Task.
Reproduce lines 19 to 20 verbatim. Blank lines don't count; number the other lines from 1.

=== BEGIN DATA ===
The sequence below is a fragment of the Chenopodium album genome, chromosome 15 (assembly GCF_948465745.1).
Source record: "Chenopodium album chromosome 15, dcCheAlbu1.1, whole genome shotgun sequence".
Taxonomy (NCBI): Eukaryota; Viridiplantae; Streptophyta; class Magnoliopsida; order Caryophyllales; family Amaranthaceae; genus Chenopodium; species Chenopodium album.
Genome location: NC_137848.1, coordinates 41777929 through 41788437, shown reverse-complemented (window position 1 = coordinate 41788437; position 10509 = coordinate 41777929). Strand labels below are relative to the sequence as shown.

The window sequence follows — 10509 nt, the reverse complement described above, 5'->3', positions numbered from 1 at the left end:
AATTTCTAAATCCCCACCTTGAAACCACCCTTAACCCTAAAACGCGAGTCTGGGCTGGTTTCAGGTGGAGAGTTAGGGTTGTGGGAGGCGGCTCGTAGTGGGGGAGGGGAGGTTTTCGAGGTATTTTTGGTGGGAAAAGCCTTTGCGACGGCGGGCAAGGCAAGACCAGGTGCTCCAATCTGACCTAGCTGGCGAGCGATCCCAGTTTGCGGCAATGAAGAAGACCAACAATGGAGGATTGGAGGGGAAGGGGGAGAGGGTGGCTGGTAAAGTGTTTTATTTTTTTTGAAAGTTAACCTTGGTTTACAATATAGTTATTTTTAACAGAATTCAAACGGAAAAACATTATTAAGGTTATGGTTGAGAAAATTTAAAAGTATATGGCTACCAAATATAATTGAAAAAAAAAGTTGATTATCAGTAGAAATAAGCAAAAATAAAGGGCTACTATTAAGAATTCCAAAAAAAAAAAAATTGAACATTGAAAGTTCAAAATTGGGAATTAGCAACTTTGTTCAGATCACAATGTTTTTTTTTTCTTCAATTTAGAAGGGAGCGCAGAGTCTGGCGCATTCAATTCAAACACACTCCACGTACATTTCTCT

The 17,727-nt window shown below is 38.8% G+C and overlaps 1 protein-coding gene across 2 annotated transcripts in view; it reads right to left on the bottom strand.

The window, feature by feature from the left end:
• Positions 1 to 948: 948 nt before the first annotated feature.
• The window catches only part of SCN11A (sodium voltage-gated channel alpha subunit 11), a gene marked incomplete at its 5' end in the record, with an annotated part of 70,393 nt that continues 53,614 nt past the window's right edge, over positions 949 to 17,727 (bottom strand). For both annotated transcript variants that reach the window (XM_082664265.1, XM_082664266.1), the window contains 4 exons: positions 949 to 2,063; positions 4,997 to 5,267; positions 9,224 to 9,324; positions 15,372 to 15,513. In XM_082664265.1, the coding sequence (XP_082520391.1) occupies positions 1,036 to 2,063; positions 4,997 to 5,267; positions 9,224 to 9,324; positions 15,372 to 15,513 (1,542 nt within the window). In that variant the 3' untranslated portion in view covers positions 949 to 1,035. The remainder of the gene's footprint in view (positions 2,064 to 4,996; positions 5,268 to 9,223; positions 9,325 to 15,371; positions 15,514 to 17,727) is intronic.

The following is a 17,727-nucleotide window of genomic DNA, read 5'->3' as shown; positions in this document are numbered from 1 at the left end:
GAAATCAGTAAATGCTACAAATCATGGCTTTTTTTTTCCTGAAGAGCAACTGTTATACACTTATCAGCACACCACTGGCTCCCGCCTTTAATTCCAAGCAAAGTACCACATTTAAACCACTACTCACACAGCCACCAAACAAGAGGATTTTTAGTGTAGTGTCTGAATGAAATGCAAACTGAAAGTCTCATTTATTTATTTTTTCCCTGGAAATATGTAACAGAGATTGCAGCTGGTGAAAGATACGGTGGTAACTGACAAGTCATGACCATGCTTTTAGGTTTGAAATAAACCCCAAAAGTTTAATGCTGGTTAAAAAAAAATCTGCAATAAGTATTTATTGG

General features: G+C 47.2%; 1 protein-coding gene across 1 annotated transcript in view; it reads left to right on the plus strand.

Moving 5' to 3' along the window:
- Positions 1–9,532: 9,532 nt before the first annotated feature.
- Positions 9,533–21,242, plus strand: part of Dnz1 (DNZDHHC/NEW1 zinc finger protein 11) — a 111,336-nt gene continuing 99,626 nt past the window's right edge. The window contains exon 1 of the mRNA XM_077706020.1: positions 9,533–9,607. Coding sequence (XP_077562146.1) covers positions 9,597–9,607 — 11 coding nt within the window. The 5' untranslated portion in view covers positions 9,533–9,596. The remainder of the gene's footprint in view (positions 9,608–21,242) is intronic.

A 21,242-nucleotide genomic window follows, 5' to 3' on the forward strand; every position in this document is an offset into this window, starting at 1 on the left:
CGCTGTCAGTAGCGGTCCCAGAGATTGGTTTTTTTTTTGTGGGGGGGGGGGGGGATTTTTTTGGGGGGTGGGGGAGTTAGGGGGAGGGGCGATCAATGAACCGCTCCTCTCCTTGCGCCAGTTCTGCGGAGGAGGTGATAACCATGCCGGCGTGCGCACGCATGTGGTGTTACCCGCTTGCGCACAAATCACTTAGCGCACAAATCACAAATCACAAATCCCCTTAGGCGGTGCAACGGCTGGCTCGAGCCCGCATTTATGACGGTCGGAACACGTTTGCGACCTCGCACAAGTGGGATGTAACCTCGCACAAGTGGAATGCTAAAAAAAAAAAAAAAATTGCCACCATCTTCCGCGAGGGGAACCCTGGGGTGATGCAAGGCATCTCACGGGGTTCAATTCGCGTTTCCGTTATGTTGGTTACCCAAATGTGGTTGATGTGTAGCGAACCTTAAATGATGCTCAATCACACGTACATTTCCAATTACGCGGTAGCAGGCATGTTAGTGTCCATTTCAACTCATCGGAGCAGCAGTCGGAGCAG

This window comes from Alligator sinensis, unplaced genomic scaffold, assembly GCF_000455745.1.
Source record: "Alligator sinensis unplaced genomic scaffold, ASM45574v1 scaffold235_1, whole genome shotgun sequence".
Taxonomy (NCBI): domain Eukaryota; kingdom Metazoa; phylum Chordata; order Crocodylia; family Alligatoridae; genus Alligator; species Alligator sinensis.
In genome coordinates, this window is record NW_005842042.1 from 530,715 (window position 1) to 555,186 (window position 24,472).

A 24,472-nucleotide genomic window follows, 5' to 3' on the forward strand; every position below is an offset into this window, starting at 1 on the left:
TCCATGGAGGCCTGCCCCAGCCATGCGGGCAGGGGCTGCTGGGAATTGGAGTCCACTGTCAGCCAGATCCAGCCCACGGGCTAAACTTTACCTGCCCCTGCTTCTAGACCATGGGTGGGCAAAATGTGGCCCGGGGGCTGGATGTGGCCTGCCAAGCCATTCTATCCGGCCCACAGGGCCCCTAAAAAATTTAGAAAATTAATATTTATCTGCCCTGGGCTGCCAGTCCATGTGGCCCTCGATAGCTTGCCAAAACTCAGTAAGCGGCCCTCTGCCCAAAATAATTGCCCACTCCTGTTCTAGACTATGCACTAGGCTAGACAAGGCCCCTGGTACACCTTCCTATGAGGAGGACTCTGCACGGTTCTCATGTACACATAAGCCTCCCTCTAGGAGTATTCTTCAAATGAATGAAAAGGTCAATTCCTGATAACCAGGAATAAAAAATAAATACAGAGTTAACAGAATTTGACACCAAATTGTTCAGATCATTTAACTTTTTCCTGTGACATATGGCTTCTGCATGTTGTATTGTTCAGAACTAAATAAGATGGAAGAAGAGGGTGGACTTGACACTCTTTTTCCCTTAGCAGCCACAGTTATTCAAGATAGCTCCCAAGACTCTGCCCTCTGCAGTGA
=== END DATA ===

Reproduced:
This window comes from Alligator sinensis, unplaced genomic scaffold, assembly GCF_000455745.1.
Source record: "Alligator sinensis unplaced genomic scaffold, ASM45574v1 scaffold235_1, whole genome shotgun sequence".